Scientists find signs of new brain cells in adults as old as 79. They present new evidence that our brains continue to make hundreds of new neurons a day, even after we reach our 70s, in a process known as neurogenesis. To come to this conclusion, they looked at the brains of 28 deceased people aged 14 to 79. Their goal was to see whether aging affects neuron production. The study was published in Cell Stem Cell.
Previous research had shown that neurogenesis slows down in aging mice and non-human primates. Boldrini's group wanted to see whether a similar pattern occurred in humans.
In each brain sample, the researchers looked for evidence of neurons in various stages of development, including stem cells, intermediate progenitor cells that would eventually become neurons, immature neurons that had not fully developed, and new neurons.
The team looked only at the hippocampus, in part because it is one of the few areas of the brain that previous research has shown can produce new neurons into adulthood. This region is involved in emotional control and resiliency, as well as memory, Boldrini said.
In all their samples the researchers found similar numbers of neural progenitor cells and immature neurons, regardless of age. This led them to conclude that the human brain continues to make neurons even into old age. However, the researchers did uncover some differences in the brains of young people and older people.
They don't find fewer of the new neurons or fewer of the progenitors of new neurons, but we find that new neurons might make fewer connections. This might explain why some older people suffer from memory loss or exhibit less emotional resiliency.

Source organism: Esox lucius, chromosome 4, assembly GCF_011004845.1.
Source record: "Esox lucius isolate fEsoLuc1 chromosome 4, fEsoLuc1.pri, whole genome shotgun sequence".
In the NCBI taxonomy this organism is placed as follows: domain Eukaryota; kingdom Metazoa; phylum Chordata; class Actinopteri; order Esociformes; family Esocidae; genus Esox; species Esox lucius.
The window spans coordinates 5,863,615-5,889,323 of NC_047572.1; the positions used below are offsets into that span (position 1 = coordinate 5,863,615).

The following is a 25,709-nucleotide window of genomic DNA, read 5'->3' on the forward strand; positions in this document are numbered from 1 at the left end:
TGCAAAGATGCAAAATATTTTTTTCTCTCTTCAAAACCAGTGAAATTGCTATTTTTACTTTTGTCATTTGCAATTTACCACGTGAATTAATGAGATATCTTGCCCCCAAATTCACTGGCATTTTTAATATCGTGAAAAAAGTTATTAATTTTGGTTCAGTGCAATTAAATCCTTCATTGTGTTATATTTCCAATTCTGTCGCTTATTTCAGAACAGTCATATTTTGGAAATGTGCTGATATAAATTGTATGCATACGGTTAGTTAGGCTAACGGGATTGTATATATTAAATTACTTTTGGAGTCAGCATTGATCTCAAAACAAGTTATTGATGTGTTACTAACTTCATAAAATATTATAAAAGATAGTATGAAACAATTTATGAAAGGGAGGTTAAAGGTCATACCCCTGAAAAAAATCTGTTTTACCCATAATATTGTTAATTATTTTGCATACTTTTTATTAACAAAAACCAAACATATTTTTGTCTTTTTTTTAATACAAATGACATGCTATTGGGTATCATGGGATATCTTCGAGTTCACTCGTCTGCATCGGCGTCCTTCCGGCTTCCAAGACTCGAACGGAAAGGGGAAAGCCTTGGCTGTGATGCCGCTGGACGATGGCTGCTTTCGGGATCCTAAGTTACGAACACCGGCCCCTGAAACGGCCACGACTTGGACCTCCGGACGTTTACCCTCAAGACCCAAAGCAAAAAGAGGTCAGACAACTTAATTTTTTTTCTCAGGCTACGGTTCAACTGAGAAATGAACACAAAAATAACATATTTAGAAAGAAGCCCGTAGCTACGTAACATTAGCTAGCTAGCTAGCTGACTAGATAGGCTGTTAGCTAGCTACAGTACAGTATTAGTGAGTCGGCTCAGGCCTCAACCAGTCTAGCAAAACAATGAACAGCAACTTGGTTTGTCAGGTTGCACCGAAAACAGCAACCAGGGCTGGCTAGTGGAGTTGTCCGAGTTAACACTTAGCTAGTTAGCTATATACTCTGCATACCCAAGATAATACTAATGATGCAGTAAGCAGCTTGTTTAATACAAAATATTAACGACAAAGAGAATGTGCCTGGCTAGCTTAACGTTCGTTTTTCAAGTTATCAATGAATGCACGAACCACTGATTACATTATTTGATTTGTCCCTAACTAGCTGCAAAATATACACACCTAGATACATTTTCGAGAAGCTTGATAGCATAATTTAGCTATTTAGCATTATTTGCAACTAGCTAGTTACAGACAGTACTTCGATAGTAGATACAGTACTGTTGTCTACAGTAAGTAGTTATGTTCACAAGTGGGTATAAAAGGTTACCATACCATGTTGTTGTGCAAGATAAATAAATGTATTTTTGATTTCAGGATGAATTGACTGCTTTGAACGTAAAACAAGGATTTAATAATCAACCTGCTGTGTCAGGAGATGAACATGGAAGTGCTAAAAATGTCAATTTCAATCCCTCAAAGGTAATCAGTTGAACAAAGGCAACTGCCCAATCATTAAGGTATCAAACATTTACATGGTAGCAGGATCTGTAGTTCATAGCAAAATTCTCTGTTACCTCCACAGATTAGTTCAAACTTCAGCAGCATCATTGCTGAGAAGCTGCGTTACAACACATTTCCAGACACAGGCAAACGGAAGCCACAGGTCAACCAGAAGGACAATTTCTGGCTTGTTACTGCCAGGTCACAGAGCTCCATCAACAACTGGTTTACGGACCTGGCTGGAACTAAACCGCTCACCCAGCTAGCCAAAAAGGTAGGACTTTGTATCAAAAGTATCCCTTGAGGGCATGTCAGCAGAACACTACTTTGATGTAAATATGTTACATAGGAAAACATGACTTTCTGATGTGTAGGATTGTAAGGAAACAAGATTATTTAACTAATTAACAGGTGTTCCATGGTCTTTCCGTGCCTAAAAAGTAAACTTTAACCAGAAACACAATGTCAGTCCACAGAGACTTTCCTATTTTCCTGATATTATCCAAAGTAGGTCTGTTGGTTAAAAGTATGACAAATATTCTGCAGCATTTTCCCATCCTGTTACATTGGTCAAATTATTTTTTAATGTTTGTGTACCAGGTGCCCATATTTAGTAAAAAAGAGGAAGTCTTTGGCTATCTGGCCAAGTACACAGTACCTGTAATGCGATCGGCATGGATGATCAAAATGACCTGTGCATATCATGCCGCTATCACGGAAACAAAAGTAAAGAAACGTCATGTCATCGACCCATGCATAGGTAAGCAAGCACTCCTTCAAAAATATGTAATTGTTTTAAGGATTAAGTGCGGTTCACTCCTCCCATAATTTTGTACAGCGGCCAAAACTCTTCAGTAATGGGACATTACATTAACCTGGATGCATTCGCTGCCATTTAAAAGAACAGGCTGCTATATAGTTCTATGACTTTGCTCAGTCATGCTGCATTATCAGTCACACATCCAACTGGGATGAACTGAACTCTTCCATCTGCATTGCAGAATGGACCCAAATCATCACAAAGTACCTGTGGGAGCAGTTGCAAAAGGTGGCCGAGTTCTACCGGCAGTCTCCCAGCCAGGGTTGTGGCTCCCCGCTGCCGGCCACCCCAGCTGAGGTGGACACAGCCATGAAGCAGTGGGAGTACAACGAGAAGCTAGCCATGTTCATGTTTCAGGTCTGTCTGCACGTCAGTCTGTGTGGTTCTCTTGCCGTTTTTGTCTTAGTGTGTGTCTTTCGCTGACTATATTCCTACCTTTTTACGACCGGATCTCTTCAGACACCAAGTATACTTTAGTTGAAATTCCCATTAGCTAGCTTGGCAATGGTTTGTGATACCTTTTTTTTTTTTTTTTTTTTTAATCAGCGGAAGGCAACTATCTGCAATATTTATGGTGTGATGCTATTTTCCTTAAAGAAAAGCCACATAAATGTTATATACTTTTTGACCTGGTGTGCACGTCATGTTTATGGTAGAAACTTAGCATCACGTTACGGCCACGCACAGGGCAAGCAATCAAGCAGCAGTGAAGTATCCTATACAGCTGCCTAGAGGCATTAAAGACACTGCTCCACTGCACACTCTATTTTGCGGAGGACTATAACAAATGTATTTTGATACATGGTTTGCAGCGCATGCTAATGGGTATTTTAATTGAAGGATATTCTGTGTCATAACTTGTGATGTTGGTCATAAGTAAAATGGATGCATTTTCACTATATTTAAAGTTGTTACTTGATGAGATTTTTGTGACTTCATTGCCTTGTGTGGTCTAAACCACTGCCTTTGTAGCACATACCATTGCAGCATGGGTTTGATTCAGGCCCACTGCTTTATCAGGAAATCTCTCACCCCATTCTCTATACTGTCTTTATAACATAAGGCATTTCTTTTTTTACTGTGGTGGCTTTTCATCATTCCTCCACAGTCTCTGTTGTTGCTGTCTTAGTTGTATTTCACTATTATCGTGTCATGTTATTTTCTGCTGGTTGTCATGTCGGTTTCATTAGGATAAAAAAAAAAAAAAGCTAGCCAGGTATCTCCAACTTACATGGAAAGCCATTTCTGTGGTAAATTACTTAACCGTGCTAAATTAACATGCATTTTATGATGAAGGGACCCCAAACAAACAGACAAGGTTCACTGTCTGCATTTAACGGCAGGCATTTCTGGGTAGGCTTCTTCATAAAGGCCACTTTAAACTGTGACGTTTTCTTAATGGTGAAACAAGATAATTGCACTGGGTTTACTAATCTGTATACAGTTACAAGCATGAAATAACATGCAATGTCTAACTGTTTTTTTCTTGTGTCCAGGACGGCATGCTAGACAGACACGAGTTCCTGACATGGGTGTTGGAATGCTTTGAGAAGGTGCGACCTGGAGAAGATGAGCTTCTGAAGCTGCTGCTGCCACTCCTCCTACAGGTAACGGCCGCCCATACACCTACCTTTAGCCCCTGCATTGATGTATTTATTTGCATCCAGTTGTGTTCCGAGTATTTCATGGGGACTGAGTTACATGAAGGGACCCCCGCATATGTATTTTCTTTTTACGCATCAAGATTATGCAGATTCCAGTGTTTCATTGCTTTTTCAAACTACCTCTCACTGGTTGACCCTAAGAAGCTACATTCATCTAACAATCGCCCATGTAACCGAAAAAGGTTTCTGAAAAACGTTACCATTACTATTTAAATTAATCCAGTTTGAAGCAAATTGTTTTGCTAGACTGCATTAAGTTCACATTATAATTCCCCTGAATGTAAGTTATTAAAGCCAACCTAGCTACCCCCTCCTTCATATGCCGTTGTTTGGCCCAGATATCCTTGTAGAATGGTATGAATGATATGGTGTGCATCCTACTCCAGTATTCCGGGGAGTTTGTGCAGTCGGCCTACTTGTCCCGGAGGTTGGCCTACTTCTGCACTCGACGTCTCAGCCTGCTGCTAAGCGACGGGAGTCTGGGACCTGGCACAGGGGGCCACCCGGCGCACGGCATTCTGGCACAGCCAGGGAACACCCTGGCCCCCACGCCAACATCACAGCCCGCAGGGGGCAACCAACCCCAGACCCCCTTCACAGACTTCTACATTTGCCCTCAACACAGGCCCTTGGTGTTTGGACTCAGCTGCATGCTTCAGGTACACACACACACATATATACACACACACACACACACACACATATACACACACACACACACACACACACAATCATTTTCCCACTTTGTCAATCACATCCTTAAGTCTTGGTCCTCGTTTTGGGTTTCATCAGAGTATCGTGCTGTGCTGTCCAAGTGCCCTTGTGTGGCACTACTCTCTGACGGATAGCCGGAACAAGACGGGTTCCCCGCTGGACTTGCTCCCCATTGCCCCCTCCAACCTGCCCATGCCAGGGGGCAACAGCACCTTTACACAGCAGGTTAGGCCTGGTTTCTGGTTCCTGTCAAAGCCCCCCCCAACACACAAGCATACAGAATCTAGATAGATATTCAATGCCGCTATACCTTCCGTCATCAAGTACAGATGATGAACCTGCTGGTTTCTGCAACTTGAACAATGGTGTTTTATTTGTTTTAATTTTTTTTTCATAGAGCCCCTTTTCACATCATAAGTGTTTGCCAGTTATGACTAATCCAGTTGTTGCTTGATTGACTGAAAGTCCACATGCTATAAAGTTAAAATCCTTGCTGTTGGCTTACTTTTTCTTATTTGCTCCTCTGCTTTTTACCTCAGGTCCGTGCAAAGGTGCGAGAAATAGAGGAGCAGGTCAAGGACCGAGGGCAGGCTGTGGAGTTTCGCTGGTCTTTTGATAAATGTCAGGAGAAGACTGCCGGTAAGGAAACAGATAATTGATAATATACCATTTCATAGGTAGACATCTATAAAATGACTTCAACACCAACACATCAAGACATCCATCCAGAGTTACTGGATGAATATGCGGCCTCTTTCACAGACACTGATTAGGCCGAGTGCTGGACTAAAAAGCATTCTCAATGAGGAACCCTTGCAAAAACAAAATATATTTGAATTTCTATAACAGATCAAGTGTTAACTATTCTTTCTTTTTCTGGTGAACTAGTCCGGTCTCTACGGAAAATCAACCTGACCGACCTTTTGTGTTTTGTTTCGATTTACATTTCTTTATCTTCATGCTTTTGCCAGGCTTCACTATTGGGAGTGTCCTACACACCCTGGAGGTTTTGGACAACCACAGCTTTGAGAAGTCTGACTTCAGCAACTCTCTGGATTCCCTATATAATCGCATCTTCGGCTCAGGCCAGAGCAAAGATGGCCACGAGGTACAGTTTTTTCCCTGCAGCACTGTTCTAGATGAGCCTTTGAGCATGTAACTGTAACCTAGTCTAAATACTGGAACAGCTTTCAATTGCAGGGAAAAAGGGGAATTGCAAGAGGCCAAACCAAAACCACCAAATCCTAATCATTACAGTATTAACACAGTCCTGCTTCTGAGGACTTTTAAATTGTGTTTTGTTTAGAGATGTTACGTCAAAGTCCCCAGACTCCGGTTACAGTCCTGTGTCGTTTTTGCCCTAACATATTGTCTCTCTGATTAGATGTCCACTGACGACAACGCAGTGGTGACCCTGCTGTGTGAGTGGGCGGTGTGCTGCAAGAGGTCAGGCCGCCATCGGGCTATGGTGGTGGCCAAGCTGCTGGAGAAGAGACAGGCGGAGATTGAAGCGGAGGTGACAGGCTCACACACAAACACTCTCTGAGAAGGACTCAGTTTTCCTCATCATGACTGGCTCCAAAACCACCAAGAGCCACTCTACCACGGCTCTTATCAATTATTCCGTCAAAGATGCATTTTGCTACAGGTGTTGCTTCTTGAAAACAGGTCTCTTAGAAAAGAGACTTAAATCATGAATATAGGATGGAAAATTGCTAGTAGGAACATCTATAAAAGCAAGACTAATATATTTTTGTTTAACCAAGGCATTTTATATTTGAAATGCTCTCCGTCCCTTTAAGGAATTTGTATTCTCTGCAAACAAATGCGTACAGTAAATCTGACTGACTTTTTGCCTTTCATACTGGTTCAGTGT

These new findings were published one month after a team of researchers from the University of California; San Francisco reported in Nature that it was unable to find any evidence of neurogenesis after adolescence in humans at all.
Based on the representative images they present, the cells they call new neurons in the adult hippocampus are very different in shape and appearance from what would be considered a young neuron in other species, or what we have observed in humans in young children.
They added that in their study, they looked not just at protein markers associated with different types of cells, as Boldrini and her team did, but also performed a careful analysis of cell shape and structure using light and electron microscopes.
That revealed that similarly labeled cells in our adult brain samples proved to be neither young neurons nor neural progenitors, but rather non-neuronal glial cells expressing similar molecular markers.
Boldrini points out that the two groups were working with very different samples. She and her team examined more than two dozen flash-frozen human brains, which were donated by families of the deceased at the time of death.
The brains were immediately frozen and stored at minus-112 degrees Fahrenheit, which keeps the tissue from degrading. In science, the absence of evidence is not evidence of absence. If you can't find something, it doesn't mean that it is not there 100%.